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Lebanon: Domestic violence, including legislation, state protection, and services available to victims (2008-September 2011)

Publisher Canada: Immigration and Refugee Board of Canada
Publication Date 14 November 2011
Citation / Document Symbol LBN103847.E
Related Document(s) Liban : Information sur la violence familiale, y compris les lois, la protection offerte par l'État et les services à la disposition des victimes (2008-septembre 2011)
Cite as Canada: Immigration and Refugee Board of Canada, Lebanon: Domestic violence, including legislation, state protection, and services available to victims (2008-September 2011), 14 November 2011, LBN103847.E, available at: [accessed 17 January 2018]
DisclaimerThis is not a UNHCR publication. UNHCR is not responsible for, nor does it necessarily endorse, its content. Any views expressed are solely those of the author or publisher and do not necessarily reflect those of UNHCR, the United Nations or its Member States.

Media sources from late 2009 indicate that there are no official statistics regarding the prevalence of domestic violence in Lebanon (BBC 3 Dec. 2009; The Daily Star 7 Dec. 2009). In a telephone interview with the Research Directorate, the Director of KAFA (Enough) Violence and Exploitation, a Lebanese non-governmental organization (NGO) established in 2005 to promote gender equality and to fight against all types of violence against women and children (KAFA n.d.), corroborated the media reports, saying that it is "very difficult" to obtain statistics in Lebanon (ibid. 3 Oct. 2011). Nonetheless, the United Nations Country Team (UNCT) in Lebanon indicates in a report to the Human Rights Council that there are "high" rates of domestic violence in Lebanon (UN 2 Sept. 2010, para. 26). KAFA reportedly estimates that 75 percent of Lebanese women have experienced domestic violence at some point in their lives (BBC 3 Dec. 2009; UN 23 Sept. 2009). Yet, as the UN's Integrated Regional Information Networks (IRIN) reports, KAFA maintains that domestic violence is "not reported at all" (23 Sept. 2009).

An article in Al-Raida, the journal of the Institute for Women's Studies in the Arab World, contends that "'in Lebanon violence against women, especially related to sex and domestic battery, remains highly linked to honor'" (qtd. in The Daily Star 18 Oct. 2007). According to Human Rights Watch, KAFA reported 66 cases of honour crimes between 1999 and 2007 (11 Aug. 2011). However, a 2007 news article in the Beirut-based Daily Star states that although official statistics do not exist, estimates put the number of honour killings in Lebanon at about one a week (18 Oct. 2007).

Sources indicate that domestic violence is a problem that affects women of all backgrounds (OSF 6 May 2011), regardless of religion (The Jordan Times 14 Aug. 2011; The Daily Star 18 Oct. 2007; VOA 10 Dec. 2010), sect (OSF 6 May 2011), socio-economic status (VOA 10 Dec. 2010; The Daily Star 18 Oct. 2007), level of education, age and cultural background (The Lebanese Council to Resist Violence Against Women - LECORVAW, an NGO working out of Beirut and Tripoli to promote women's rights and condemn violence n.d.d). The Voice of America states that domestic violence is "found equally" among families of differing religions and socio-economic backgrounds (10 Dec. 2010). The Woman's Humanitarian Organization (WHO), an NGO that works in Palestinian refugee camps in Lebanon (WHO n.d.), reportedly carried out a study, which indicates that 41 percent of women surveyed in Palestinian refugee camps said that "either they or women close to them are exposed to physical violence" (The Star 3 Oct. 2009).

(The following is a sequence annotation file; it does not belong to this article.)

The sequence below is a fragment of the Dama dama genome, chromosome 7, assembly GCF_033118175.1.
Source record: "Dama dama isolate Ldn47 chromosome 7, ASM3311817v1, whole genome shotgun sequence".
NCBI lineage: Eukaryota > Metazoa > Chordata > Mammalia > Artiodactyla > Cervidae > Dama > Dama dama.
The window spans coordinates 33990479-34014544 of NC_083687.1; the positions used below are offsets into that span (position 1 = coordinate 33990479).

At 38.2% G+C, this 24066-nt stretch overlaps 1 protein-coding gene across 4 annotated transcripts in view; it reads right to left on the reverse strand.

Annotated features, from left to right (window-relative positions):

Sources indicate that domestic violence is regarded as a "private" issue (OSF 6 May 2011; The Daily Star 7 Dec. 2009) and that social custom forbids speaking about it (ibid.; BBC 3 Dec. 2009). LECORVAW also says that domestic violence is considered an "internal family affair" and is "dealt with on an individual basis" (n.d.b). Because it is deemed a "family matter," victims "rarely" seek adequate legal or other protection (UN 2 Sept. 2010). The United States (US) Department of State also points out that women "sometimes" stayed in abusive marriages because of social, economic, and family pressures (8 Apr. 2011, 25). The Jordan Times explains that divorce is thought to bring shame to the family (14 Aug. 2011).


The Voice of America indicates that there is no legal protection for victims of domestic violence (VOA 25 Nov. 2010; ibid. 10 Dec. 2010). Sources also state that there are no specific domestic violence laws in Lebanon (OSF 6 May 2011; The Daily Star 7 Dec. 2009), and that domestic violence is not addressed in the Penal Code (ibid.; Human Rights Watch 11 Aug. 2011). According to Freedom House, family matters are under the jurisdiction of personal status laws, which consist of 15 separate codes and court systems (Freedom House 3 Mar. 2010). Sources also indicate that matters pertaining to personal status laws are adjudicated by state-sanctioned religious courts (UN July 2005; US 8 Apr. 2011). Human Rights Watch indicates that personal status laws contain "discriminatory provisions … relating to violence in the family" (ibid. 24 Jan. 2011). Other sources also indicate that personal status laws discriminate against women (OSF 6 May 2011; BBC 3 Dec. 2009). According to the UNCT, women are "significantly under-protected" in personal status laws (UN 2 Sept. 2010, para. 26). The US State Department indicates that some religious courts may require victims of domestic violence to return to their homes (8 Apr. 2011, 25).